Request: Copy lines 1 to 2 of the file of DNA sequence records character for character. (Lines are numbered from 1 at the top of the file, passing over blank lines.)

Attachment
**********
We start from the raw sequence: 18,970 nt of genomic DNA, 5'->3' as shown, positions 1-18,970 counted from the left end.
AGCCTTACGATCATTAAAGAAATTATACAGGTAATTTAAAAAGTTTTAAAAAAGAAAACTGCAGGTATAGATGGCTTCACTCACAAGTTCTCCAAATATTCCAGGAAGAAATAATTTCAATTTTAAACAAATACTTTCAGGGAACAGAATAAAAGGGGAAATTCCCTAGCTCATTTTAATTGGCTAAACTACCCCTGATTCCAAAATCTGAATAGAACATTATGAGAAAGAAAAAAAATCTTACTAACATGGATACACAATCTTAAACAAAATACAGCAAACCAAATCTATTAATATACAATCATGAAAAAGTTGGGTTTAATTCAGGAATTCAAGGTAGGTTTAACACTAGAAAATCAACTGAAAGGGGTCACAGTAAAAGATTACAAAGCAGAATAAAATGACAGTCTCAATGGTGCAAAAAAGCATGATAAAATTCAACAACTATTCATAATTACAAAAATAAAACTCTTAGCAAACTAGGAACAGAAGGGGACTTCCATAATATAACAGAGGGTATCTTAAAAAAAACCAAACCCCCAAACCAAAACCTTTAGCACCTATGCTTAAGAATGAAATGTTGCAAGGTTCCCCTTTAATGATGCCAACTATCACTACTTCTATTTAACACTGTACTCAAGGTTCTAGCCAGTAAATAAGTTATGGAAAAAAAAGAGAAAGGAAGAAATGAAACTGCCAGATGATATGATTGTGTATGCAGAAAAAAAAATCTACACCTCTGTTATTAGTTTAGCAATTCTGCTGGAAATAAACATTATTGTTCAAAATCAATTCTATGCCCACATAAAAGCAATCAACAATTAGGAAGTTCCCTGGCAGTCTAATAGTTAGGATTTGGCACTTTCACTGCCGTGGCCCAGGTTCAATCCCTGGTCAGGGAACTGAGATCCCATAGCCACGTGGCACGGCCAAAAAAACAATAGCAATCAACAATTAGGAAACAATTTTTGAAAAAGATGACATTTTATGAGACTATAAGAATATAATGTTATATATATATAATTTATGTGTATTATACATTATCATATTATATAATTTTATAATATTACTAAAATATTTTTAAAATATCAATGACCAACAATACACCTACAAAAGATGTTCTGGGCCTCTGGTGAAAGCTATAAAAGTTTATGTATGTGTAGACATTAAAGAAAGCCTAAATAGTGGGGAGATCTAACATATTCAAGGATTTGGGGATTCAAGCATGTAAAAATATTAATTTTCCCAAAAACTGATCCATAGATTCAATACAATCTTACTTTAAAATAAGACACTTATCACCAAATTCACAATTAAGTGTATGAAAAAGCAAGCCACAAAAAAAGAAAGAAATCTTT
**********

We start from the raw sequence: 18,970 nt of genomic DNA, 5'->3' as shown, positions 1-18,970 counted from the left end.
AGCCTTACGATCATTAAAGAAATTATACAGGTAATTTAAAAAGTTTTAAAAAAGAAAACTGCAGGTATAGATGGCTTCACTCACAAGTTCTCCAAATATTCCAGGAAGAAATAATTTCAATTTTAAACAAATACTTTCAGGGAACAGAATAAAAGGGGAAATTCCCTAGCTCATTTTAATTGGCTAAACTACCCCTGATTCCAAAATCTGAATAGAACATTATGAGAAAGAAAAAAAATCTTACTAACATGGATACACAATCTTAAACAAAATACAGCAAACCAAATCTATTAATATACAATCATGAAAAAGTTGGGTTTAATTCAGGAATTCAAGGTAGGTTTAACACTAGAAAATCAACTGAAAGGGGTCACAGTAAAAGATTACAAAGCAGAATAAAATGACAGTCTCAATGGTGCAAAAAAGCATGATAAAATTCAACAACTATTCATAATTACAAAAATAAAACTCTTAGCAAACTAGGAACAGAAGGGGACTTCCATAATATAACAGAGGGTATCTTAAAAAAAACCAAACCCCCAAACCAAAACCTTTAGCACCTATGCTTAAGAATGAAATGTTGCAAGGTTCCCCTTTAATGATGCCAACTATCACTACTTCTATTTAACACTGTACTCAAGGTTCTAGCCAGTAAATAAGTTATGGAAAAAAAAGAGAAAGGAAGAAATGAAACTGCCAGATGATATGATTGTGTATGCAGAAAAAAAAATCTACACCTCTGTTATTAGTTTAGCAATTCTGCTGGAAATAAACATTATTGTTCAAAATCAATTCTATGCCCACATAAAAGCAATCAACAATTAGGAAGTTCCCTGGCAGTCTAATAGTTAGGATTTGGCACTTTCACTGCCGTGGCCCAGGTTCAATCCCTGGTCAGGGAACTGAGATCCCATAGCCACGTGGCACGGCCAAAAAAACAATAGCAATCAACAATTAGGAAACAATTTTTGAAAAAGATGACATTTTATGAGACTATAAGAATATAATGTTATATATATATAATTTATGTGTATTATACATTATCATATTATATAATTTTATAATATTACTAAAATATTTTTAAAATATCAATGACCAACAATACACCTACAAAAGATGTTCTGGGCCTCTGGTGAAAGCTATAAAAGTTTATGTATGTGTAGACATTAAAGAAAGCCTAAATAGTGGGGAGATCTAACATATTCAAGGATTTGGGGATTCAAGCATGTAAAAATATTAATTTTCCCAAAAACTGATCCATAGATTCAATACAATCTTACTTTAAAATAAGACACTTATCACCAAATTCACAATTAAGTGTATGAAAAAGCAAGCCACAAAAAAAGAAAGAAATCTTT